Wednesday, January 15, 2014

Wordless Wednesday... Mayhaw Berries

What is it?........................

Where does it grow?.........
the tart red berry that grows in the swamps and bogs of Southwest Georgia. Colquitt, in Miller County, Georgia, is the center of the Mayhaw growing area. The season is only three weeks long.  The Wild Mayhaw berries resemble a pink cranberry.their delicate flavor is fruity like apple (mayhaw is in the apple family) but with a ‘zing’ left on the tip of your tongue. 

How do you prepare it?...
MOST PEOPLE MAKE JELLY WITH THEM: In May the red berries are gathered by hand or scooped out of the water in fishnets. The berries are boiled, then squeezed, to get clear coral colored juice that is made into “the best jelly in the world

What does it taste like?..... 

Have you ever tried it?......
NO! NOT YET... :)

What recipe would you suggest using this mystery Ingredient?.....
The Mayhaw Jelly recipe dates from the Civil War era arid has been a traditional Southern treat. Wild Mayhaw jelly is great with toast, bagels, and hot buttered biscuits. This jelly also makes a great condiment served with roasted chicken, turkey, wild game, and as an alternative to mint jelly when served with lamb.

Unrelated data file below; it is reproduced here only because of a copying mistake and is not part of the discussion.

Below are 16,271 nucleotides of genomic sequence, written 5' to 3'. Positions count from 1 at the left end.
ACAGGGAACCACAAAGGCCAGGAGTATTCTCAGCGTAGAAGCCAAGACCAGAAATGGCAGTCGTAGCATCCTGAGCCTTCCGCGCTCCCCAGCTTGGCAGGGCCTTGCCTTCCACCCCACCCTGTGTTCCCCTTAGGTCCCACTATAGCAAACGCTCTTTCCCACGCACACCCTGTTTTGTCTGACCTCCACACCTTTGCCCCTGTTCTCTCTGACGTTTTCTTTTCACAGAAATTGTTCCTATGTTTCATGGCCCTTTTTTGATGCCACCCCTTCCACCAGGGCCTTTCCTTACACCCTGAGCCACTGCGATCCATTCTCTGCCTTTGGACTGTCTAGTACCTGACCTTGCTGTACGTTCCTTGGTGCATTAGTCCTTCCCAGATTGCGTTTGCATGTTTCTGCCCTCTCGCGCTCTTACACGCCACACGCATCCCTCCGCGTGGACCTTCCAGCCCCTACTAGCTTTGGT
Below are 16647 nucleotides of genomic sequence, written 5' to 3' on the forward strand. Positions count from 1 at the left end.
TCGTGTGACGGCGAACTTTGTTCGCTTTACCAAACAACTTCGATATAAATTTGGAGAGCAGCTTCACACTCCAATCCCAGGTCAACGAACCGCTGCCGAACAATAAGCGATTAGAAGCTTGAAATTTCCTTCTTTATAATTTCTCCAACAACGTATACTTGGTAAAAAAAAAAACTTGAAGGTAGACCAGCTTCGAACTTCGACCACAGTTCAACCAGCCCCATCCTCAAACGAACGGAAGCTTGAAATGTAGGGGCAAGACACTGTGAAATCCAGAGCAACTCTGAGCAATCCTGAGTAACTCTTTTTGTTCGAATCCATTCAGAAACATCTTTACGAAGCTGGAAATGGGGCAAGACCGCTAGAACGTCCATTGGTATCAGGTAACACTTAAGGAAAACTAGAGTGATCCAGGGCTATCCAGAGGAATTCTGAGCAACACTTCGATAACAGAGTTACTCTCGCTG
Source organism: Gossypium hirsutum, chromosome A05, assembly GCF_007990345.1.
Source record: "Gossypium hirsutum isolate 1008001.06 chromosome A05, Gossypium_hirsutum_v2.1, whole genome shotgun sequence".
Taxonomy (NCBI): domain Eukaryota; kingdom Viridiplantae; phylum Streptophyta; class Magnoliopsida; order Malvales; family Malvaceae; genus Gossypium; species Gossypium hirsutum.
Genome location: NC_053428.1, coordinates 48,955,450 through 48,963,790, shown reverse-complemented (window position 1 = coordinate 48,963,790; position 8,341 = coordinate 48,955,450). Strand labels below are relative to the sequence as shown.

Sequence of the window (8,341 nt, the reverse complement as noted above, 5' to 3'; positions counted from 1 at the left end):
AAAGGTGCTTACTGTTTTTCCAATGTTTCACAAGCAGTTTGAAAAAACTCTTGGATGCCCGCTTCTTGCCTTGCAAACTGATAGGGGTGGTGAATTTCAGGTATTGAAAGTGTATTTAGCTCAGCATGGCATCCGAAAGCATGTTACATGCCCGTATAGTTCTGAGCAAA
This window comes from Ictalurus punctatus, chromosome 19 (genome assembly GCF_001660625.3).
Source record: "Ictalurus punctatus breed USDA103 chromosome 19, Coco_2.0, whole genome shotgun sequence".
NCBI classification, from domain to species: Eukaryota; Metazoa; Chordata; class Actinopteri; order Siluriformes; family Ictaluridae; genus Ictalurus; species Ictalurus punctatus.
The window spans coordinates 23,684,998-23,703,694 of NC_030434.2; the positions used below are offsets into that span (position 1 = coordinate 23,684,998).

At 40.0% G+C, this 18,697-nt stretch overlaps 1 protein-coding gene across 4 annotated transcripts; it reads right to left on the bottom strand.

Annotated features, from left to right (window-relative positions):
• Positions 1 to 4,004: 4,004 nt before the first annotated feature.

4 c mayhaw juice
1 box pectin
5 c sugar
1. TO PREPARE JUICE: Sort and wash fully ripe Mayhaw berries (about one gallon). Crush fruit and add some water (about one cup, cover and bring to a boil on high.) Reduce heat and simmer for 10 minutes. Cool. Extract juice by straining through a juicer wrapped with cheese cloth. Set aside.

2. TO MAKE JELLY: Measure 4 cups of juice in a large, heavy sauce pan. Bring to a boil, add pectin and stir well. Bring back to a full rolling boil that cannot be stirred down. Add sugar and continue stirring. Heat again to a full rolling boil, boil hard for one minute.
3. Remove from heat; skim off foam quickly. Pour jelly immediately into hot, sterile canning 1/2 pint jars to 1/4 th inch from top. Seal with hot lids and process 5 minutes in a boiling water bath. Makes 6 (1/2 pint) jars.

1 comment:

  1. It looks like a gooseberry. I have never tried one and I think they are found in the North West, much like all the other great berries. It is grown on a bush and I would mix it with other sweet berries in a jelly or maybe a pie?